08 March 2010

Same-Sex Survey Skepticism

Mr. Curie has been posting a series I've enjoyed (and not just for the *ahem* illustrations) about results of twin studies relating to homosexuality, and I've found his thoughts interesting and agree that additional tests and surveys would further illustrate correlations.

But...there's something I can't shake from my mind when reading about these studies. I'm a bit skeptical of studies, particularly those about politically or socially charged issues, especially those involving self-assessment and requiring the disclosure of very sensitive information. See, back in college, I participated in a few surveys for various psychology department projects, sometimes for some promised incentive but partly for the fun of seeing how it worked and how they designed the surveys. I know: I'm twisted.

Here's the thing: when one survey asked questions about sexual orientation or homosexual thoughts, I fudged. I was really conflicted. I believed in the importance of responding accurately for their results to have meaning, but I also was going to school in my hometown and absolutely refused to risk anyone finding out about my deepest, darkest secret. They assured participants the individual surveys would only be seen by those compiling the results, the sheet with the name and the survey were separate papers, and names would not be associated with responses and would only be used for ensuring no duplicate surveys were submitted, yadda yadda yadda. Didn't matter. But what if someone matched the short answer writing with my printed name incidentally, and it was someone I knew? Or someone breeched confidentiality practices and left the surveys in a nosy acquaintance's house, and they somehow matched them up? Maybe an old acquaintance with a grudge? Or...aliens landed, infiltrated university psychology department files and worldwide news media and publicized a 24-hour "O-Mo has same-sex attraction" worldwide public service announcement...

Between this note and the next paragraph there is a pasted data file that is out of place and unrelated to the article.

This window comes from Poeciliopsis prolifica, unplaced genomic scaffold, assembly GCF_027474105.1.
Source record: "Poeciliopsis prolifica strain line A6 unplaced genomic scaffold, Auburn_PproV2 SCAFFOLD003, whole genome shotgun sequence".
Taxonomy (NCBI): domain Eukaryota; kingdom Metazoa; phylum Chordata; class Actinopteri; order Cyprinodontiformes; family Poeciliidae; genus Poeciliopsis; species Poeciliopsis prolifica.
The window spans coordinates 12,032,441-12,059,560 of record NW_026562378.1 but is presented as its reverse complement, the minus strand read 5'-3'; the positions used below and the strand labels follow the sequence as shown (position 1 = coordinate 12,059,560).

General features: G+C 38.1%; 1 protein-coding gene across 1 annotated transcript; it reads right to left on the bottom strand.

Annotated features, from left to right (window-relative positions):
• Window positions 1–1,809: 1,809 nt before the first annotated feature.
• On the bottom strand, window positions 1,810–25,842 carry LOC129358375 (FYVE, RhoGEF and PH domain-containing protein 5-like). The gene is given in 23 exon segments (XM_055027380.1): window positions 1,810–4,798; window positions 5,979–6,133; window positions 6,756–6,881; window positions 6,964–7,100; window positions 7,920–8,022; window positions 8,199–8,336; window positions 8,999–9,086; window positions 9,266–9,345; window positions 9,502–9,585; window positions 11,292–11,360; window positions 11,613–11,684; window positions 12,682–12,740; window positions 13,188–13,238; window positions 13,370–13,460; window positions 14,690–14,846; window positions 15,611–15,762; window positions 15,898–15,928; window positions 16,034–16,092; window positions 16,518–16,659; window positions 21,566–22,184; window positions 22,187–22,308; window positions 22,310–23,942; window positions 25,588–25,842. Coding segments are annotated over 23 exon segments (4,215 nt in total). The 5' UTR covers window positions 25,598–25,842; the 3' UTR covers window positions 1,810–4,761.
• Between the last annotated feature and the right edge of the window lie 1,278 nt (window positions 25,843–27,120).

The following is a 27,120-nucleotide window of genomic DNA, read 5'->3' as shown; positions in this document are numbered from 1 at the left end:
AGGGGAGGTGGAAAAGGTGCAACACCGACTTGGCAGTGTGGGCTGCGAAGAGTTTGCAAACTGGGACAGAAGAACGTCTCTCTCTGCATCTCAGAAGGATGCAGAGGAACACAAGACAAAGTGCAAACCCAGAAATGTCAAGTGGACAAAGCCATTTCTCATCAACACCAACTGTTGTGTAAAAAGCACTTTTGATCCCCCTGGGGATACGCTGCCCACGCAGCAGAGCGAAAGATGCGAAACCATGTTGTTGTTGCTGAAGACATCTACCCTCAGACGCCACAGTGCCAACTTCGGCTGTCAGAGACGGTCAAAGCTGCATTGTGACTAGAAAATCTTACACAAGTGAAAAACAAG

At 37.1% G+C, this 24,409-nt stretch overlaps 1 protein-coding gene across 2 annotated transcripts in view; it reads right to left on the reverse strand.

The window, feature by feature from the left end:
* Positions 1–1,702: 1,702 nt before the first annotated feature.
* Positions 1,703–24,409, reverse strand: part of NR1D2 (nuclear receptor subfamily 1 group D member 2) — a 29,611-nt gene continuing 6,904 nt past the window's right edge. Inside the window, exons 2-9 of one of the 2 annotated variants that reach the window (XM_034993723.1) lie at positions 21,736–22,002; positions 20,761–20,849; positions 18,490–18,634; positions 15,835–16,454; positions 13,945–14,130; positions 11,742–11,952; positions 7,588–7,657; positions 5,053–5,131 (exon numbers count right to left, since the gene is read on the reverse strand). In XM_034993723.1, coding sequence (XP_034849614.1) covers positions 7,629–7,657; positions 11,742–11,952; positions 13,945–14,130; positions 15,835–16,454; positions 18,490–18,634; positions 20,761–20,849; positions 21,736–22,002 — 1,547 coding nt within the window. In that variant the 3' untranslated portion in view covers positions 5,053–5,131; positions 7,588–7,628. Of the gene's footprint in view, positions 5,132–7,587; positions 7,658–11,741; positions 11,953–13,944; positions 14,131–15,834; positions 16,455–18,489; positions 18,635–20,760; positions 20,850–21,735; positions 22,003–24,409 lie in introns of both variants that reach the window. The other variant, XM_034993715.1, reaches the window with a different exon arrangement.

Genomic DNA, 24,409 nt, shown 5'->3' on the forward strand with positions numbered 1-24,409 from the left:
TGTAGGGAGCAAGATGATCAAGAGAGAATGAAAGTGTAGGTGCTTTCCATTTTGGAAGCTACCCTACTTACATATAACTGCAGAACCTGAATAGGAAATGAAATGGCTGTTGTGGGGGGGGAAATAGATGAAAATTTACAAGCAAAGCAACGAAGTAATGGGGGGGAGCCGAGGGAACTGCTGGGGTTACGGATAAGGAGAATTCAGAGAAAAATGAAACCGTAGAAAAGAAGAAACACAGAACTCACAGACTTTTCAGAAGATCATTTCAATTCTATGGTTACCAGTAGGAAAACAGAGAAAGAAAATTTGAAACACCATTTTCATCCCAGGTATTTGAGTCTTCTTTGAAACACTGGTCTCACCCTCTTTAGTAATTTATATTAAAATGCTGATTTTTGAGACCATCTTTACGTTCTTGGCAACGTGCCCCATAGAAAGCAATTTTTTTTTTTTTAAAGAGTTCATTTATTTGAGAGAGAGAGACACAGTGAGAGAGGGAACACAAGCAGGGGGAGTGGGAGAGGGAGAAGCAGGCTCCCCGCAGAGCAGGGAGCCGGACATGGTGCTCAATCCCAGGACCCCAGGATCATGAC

Anyway, whenever I see these surveys, I think of all the closeted respondents who won't even admit in an anonymous survey that they've had naughty thoughts about members of the same sex. Straight folks don't have much incentive or reason to hide their heterosexuality, but non-straight folks certainly have motive to hide their deviant sexuality, which leaves me wondering how many more homos those surveys missed...

1 comment:

Mister Curie said...

I'm glad that you've enjoyed the series (and I'm confident you read it for the information and not the pictures :P)

I definitely agree with you that the studies are missing important subsets of the population. I couldn't even admit to myself that I am gay until a few months ago, let alone to a survey. This issue will come up in some future posts about some of the more modern genetic approaches being used to understand homosexuality.